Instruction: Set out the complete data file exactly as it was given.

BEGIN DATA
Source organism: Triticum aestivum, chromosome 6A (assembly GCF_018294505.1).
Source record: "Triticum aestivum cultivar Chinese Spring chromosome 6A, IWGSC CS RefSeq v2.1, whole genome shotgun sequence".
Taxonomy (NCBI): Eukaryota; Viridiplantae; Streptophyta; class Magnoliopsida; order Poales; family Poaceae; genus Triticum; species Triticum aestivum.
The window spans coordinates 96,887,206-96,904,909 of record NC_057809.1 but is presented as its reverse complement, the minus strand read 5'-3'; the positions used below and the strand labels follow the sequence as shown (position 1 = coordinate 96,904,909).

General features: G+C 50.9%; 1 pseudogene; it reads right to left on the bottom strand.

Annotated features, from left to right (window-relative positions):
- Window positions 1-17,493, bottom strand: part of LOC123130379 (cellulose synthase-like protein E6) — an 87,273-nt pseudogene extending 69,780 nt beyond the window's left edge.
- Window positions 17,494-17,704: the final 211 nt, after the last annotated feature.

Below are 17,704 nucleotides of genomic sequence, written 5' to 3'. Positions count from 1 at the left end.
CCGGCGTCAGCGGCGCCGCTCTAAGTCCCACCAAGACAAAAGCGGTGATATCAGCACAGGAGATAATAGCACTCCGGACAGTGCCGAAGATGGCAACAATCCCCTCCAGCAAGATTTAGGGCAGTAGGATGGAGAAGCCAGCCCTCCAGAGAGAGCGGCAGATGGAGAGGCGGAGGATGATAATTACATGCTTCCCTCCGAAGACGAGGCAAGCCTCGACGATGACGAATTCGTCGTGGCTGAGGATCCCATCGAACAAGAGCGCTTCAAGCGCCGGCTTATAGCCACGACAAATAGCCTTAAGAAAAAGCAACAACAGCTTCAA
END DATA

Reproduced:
Source organism: Triticum aestivum, chromosome 6A (assembly GCF_018294505.1).
Source record: "Triticum aestivum cultivar Chinese Spring chromosome 6A, IWGSC CS RefSeq v2.1, whole genome shotgun sequence".
Taxonomy (NCBI): Eukaryota; Viridiplantae; Streptophyta; class Magnoliopsida; order Poales; family Poaceae; genus Triticum; species Triticum aestivum.
The window spans coordinates 96,887,206-96,904,909 of record NC_057809.1 but is presented as its reverse complement, the minus strand read 5'-3'; the positions used below and the strand labels follow the sequence as shown (position 1 = coordinate 96,904,909).

General features: G+C 50.9%; 1 pseudogene; it reads right to left on the bottom strand.

Annotated features, from left to right (window-relative positions):
- Window positions 1-17,493, bottom strand: part of LOC123130379 (cellulose synthase-like protein E6) — an 87,273-nt pseudogene extending 69,780 nt beyond the window's left edge.
- Window positions 17,494-17,704: the final 211 nt, after the last annotated feature.

Below are 17,704 nucleotides of genomic sequence, written 5' to 3'. Positions count from 1 at the left end.
CCGGCGTCAGCGGCGCCGCTCTAAGTCCCACCAAGACAAAAGCGGTGATATCAGCACAGGAGATAATAGCACTCCGGACAGTGCCGAAGATGGCAACAATCCCCTCCAGCAAGATTTAGGGCAGTAGGATGGAGAAGCCAGCCCTCCAGAGAGAGCGGCAGATGGAGAGGCGGAGGATGATAATTACATGCTTCCCTCCGAAGACGAGGCAAGCCTCGACGATGACGAATTCGTCGTGGCTGAGGATCCCATCGAACAAGAGCGCTTCAAGCGCCGGCTTATAGCCACGACAAATAGCCTTAAGAAAAAGCAACAACAGCTTCAA